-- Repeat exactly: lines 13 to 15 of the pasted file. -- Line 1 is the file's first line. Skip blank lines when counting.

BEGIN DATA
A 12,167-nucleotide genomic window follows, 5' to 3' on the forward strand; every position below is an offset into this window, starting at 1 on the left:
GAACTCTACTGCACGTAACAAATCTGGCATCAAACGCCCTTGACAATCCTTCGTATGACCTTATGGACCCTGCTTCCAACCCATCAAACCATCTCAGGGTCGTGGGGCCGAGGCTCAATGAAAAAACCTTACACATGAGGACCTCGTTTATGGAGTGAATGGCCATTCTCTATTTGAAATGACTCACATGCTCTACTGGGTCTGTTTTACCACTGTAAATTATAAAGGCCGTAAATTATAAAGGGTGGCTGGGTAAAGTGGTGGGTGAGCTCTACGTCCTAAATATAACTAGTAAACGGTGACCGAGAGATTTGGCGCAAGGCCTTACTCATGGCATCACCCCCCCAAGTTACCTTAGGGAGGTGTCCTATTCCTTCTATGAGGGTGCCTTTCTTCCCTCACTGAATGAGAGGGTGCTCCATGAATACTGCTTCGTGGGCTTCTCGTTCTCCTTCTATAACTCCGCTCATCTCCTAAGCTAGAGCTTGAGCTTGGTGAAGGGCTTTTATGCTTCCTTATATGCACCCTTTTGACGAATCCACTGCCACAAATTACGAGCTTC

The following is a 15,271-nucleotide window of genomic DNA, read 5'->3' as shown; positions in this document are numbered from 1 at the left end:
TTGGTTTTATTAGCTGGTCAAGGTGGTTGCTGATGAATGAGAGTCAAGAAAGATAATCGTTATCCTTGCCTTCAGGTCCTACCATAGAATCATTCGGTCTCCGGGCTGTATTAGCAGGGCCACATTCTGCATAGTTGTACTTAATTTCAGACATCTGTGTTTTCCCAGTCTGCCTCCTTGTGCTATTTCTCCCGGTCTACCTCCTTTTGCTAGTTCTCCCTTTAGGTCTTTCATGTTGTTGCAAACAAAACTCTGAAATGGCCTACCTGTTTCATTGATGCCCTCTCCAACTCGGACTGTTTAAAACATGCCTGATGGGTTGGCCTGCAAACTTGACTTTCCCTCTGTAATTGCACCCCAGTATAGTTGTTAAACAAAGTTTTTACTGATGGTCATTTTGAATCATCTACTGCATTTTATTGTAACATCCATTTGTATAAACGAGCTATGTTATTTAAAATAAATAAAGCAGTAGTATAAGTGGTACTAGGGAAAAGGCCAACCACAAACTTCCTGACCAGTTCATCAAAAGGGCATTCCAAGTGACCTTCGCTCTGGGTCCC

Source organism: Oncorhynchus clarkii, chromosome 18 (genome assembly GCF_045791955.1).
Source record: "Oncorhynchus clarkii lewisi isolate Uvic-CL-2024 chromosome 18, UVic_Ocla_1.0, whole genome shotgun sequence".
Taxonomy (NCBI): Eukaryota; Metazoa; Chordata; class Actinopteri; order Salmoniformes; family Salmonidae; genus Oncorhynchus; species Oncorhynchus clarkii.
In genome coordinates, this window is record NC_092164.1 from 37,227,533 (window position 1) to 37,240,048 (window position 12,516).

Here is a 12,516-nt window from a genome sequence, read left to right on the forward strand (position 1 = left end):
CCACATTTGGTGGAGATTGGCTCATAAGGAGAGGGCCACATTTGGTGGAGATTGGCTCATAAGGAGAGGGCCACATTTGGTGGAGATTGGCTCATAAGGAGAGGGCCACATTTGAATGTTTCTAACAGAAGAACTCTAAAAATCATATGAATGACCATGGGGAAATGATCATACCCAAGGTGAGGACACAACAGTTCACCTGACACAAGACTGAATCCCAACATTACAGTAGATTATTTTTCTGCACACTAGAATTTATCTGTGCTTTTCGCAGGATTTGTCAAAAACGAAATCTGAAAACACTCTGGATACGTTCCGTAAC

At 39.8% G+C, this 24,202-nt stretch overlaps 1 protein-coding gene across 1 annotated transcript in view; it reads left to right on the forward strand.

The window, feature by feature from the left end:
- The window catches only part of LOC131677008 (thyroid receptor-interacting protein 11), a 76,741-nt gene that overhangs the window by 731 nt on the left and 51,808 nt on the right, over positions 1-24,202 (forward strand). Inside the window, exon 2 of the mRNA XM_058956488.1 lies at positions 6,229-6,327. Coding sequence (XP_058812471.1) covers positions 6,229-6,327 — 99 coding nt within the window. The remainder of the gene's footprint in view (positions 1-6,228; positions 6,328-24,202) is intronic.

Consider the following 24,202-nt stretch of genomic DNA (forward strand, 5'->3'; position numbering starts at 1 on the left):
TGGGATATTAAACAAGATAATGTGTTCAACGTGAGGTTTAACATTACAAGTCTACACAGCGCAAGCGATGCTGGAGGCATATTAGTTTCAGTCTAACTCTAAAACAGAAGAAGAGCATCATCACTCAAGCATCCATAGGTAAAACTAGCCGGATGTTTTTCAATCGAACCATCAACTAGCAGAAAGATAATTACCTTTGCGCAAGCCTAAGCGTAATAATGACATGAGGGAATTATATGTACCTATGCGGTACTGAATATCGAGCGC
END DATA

- The window catches only part of LOC131677008 (thyroid receptor-interacting protein 11), a 76,741-nt gene that overhangs the window by 731 nt on the left and 51,808 nt on the right, over positions 1-24,202 (forward strand). Inside the window, exon 2 of the mRNA XM_058956488.1 lies at positions 6,229-6,327. Coding sequence (XP_058812471.1) covers positions 6,229-6,327 — 99 coding nt within the window. The remainder of the gene's footprint in view (positions 1-6,228; positions 6,328-24,202) is intronic.

Consider the following 24,202-nt stretch of genomic DNA (forward strand, 5'->3'; position numbering starts at 1 on the left):
TGGGATATTAAACAAGATAATGTGTTCAACGTGAGGTTTAACATTACAAGTCTACACAGCGCAAGCGATGCTGGAGGCATATTAGTTTCAGTCTAACTCTAAAACAGAAGAAGAGCATCATCACTCAAGCATCCATAGGTAAAACTAGCCGGATGTTTTTCAATCGAACCATCAACTAGCAGAAAGATAATTACCTTTGCGCAAGCCTAAGCGTAATAATGACATGAGGGAATTATATGTACCTATGCGGTACTGAATATCGAGCGC